Appendix II. Records of Frogs, and indeed any other elements of
Shetland’s wildlife, are always welcomed by the Shetland Biological
Records Centre, and these help to improve knowledge and understanding of
the natural environment. Please send any records to:
Shetland Biological Records Centre, Shetland Amenity
Trust, 22-24 North Road, Lerwick, Shetland, ZE1 0NQ. Tel (01595) 694688.
Appendix I Details of Frog distribution
Breeding was noted in three different areas during
1999: at Uyeasound (the disused quarry and marshy area near the school),
at Baltasound (Trolla Water, the small loch adjacent to the school) and in
the mires at Haroldswick (predominantly along the Feall road). At the
latter site, spawn was first recorded on 7th March, an
exceptionally early date for Unst. At Baltasound, the main spawning
period was mid-March. Observations at Trolla Water revealed 90 ‘spawn
masses’ on 11th March, rising to 160 by the 16th and
a maximum 180 on the 24th.
Baltasound and Haroldswick
would appear to be the main centres of the Frog population on Unst. Apart
from Uyeasound, breeding has also occurred at Loch of Bordastubble
(Richardson, 1982). The Unst population has received regular injections
of frogspawn since the original introduction of Frogs (and Toads) by Saxby
in 1931, mostly to Baltasound and Haroldswick, from Mainland Shetland.
Anecdotal evidence suggests that Hazel Laurenson, a teacher at Baltasound
school in the early 1970’s, brought in spawn on a regular basis from Sandy
Loch in Lerwick. Frogs were so unusual in Unst at this time that one
elderly woman, working on her croft, chased and killed one unfortunate
Frog because she was so alarmed by its appearance!
The only breeding records received for Yell in 1999
were at Burravoe (where spawn was reported in March), and at Basta, where
spawn appeared as usual in March/April. Adult Frogs were reported
regularly from Cullivoe between March and May, from Mid Yell in March,
Aywick in April and near the Loch of Neapaback (north of Burravoe) in the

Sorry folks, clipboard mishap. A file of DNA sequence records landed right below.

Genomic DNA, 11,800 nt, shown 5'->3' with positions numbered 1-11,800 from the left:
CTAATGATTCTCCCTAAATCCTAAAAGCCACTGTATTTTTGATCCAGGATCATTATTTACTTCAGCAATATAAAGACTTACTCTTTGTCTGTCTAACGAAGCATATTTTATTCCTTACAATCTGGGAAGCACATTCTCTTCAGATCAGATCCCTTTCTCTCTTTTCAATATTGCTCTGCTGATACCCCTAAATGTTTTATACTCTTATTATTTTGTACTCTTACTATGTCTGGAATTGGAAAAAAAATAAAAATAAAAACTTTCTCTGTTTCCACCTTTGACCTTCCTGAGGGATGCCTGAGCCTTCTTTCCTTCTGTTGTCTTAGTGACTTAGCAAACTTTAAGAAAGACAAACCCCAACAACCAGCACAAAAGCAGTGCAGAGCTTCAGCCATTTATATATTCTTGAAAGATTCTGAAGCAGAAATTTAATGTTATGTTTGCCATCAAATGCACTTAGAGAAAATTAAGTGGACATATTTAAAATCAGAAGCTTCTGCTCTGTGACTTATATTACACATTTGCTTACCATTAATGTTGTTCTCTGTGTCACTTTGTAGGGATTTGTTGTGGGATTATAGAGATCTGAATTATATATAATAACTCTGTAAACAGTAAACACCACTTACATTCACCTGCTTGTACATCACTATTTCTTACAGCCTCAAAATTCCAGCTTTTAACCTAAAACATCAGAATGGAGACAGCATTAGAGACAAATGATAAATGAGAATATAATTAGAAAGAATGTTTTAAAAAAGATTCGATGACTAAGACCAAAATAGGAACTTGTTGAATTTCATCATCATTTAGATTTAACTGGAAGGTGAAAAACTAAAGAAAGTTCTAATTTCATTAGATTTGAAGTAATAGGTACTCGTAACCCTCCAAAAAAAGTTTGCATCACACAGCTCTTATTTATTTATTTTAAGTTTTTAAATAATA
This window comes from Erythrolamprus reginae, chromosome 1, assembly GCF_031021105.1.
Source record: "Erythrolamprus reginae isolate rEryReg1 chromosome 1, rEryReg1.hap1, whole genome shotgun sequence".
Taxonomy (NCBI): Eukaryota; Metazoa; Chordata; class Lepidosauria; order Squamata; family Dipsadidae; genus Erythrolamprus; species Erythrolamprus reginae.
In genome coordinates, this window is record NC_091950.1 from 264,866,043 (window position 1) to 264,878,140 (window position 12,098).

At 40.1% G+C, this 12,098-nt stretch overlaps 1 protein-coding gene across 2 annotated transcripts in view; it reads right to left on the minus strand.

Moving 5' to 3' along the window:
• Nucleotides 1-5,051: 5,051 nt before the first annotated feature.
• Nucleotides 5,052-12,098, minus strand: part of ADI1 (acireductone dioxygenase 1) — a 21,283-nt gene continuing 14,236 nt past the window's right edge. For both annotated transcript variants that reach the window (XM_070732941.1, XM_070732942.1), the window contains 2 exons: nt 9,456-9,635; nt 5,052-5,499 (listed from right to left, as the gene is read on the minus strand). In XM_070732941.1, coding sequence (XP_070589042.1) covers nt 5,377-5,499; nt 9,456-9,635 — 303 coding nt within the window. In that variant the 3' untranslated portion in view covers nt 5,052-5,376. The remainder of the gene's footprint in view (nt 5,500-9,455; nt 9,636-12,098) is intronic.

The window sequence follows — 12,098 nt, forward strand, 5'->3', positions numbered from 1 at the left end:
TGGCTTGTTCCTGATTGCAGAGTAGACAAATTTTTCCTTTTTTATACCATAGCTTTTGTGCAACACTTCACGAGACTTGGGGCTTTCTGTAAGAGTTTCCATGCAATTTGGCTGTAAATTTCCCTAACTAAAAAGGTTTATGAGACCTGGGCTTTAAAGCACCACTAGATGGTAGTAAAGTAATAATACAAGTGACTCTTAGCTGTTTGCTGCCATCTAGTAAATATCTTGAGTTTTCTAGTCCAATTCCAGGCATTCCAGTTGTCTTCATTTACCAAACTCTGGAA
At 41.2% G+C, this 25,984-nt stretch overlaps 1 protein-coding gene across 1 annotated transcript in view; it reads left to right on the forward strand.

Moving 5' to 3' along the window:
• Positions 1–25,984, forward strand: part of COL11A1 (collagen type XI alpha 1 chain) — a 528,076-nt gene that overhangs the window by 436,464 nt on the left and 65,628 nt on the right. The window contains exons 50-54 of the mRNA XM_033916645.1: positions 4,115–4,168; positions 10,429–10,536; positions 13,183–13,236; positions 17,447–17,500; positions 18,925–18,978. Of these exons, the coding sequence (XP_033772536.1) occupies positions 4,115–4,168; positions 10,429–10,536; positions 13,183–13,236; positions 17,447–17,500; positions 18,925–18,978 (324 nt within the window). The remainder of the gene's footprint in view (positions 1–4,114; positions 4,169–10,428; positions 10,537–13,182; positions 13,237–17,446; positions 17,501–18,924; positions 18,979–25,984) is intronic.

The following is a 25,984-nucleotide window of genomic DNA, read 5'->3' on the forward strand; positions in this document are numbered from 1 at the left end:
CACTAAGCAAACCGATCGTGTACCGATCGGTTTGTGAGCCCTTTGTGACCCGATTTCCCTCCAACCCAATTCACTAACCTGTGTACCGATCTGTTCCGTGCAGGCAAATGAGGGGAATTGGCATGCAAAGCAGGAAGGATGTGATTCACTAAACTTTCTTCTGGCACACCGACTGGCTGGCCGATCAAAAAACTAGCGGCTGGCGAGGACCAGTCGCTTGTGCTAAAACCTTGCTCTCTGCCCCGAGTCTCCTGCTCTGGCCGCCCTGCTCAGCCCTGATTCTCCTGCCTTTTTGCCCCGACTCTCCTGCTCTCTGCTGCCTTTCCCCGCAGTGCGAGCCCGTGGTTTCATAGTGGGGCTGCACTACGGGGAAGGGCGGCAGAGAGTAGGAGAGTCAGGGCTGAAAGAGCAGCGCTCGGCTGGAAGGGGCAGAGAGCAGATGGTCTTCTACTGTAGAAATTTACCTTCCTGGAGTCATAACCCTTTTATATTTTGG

Older records suggest that spawning grounds have
been known in the south of Yell (including Coppister, Ulsta and West
Sandwick) since the early 1960’s at least (Richardson, 1982 and this
survey). It is believed that spawn was first brought to Basta (see above)
in 1963, from stocks at West Sandwick, possibly from the Loch of
Scattlands. Records from North Yell and the crofting areas of East Yell
were more frequent in 1999 than reported in the previous survey. It seems
reasonable to assume that Frogs are widely but thinly distributed across
The sole record from Fetlar in 1999 was a single
adult in the Mires of Houbie in July.
The only known breeding area for Frogs on Fetlar is
around the croft at Velzie, north of Papil Water. The record from Houbie
perhaps indicates that Frogs are slowly colonizing the wetter areas of
Whalsay & Skerries
No records were received from Skerries, where there
have apparently been no successful introduction attempts.
There were no sightings from Whalsay in 1999, but
the survey revealed previous records of adult Frogs at both the Loch of
Livister and the Loch of Huxter in the late 1990’s.
A fascinating historical account was provided by
Robert Sandison, via his uncle, of a lady in Whalsay named Joan Robertson,
born in 1861. Joan Robertson would recount how, as a young girl, she and
her family frequently heard the croaking of Frogs whilst working hay in
the meadow of Hamister, behind North Voe beach. This places the record in
the late 1860’s or early 1870’s; well before the previous earliest record
of Frogs in Shetland (Brough Lodge, Fetlar, 1895). There seems no real
reason to doubt this record. Perhaps the only possible confusion might